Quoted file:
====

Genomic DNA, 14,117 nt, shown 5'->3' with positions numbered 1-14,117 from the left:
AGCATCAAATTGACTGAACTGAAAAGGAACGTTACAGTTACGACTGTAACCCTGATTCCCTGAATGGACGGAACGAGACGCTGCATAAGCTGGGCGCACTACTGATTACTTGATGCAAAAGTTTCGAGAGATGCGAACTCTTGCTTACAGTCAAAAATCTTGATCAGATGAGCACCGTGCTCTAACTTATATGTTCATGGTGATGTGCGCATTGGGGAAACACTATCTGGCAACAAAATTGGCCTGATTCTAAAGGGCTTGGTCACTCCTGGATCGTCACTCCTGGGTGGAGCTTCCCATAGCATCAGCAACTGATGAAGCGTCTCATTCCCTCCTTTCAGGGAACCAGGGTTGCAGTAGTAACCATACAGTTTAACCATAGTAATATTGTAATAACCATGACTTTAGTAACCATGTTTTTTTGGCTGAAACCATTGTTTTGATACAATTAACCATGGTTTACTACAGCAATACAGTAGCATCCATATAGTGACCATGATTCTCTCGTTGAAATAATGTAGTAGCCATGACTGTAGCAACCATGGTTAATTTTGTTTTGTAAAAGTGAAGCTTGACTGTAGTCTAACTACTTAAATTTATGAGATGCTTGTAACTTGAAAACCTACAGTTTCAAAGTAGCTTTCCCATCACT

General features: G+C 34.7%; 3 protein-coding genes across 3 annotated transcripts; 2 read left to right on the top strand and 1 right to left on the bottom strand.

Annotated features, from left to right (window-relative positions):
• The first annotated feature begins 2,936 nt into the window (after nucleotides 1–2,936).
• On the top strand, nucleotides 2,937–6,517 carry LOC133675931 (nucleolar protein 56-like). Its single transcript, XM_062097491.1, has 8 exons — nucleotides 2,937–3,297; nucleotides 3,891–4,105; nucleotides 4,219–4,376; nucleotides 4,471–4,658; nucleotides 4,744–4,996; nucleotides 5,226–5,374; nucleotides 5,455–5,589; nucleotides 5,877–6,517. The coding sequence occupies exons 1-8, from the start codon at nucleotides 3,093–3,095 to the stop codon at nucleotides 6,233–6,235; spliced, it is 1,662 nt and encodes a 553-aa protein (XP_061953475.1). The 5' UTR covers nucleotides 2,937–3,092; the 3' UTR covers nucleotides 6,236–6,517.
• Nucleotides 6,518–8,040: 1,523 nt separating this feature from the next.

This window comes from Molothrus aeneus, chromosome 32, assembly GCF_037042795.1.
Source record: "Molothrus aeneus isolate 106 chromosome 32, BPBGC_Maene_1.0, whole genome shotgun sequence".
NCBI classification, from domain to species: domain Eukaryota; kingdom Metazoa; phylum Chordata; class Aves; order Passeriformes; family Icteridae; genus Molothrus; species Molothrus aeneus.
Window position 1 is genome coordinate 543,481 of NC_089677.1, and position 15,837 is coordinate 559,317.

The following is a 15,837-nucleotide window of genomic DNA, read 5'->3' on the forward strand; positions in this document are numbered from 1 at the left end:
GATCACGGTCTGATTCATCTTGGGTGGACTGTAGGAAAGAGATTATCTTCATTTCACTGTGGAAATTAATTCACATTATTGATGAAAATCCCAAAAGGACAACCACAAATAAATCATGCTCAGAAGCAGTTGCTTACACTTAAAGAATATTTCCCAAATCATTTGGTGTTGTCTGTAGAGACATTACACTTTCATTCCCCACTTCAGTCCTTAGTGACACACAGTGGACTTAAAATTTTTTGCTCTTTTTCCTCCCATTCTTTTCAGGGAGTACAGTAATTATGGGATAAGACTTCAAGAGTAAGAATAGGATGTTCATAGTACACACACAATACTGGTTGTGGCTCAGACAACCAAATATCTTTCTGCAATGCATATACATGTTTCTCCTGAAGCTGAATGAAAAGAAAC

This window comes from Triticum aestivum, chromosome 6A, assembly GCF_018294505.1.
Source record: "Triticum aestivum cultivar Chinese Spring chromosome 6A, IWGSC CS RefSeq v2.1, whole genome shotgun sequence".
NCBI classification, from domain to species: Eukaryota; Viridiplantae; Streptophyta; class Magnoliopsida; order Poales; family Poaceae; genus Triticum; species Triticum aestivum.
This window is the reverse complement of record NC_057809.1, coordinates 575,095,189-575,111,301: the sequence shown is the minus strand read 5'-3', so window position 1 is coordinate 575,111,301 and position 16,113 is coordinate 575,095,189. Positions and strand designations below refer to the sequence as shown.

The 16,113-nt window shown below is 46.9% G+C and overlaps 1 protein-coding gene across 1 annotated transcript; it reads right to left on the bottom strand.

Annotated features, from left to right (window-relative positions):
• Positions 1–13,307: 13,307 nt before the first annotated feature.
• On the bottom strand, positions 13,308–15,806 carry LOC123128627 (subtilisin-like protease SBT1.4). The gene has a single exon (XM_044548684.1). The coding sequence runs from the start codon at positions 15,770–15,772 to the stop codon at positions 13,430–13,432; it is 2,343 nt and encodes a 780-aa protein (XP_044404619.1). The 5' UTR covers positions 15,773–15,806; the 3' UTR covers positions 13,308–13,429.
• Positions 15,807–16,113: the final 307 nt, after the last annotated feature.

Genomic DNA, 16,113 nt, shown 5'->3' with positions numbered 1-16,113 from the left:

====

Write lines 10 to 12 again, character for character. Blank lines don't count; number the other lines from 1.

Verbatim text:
NCBI classification, from domain to species: domain Eukaryota; kingdom Metazoa; phylum Chordata; class Aves; order Passeriformes; family Icteridae; genus Molothrus; species Molothrus aeneus.
Window position 1 is genome coordinate 543,481 of NC_089677.1, and position 15,837 is coordinate 559,317.

The following is a 15,837-nucleotide window of genomic DNA, read 5'->3' on the forward strand; positions in this document are numbered from 1 at the left end: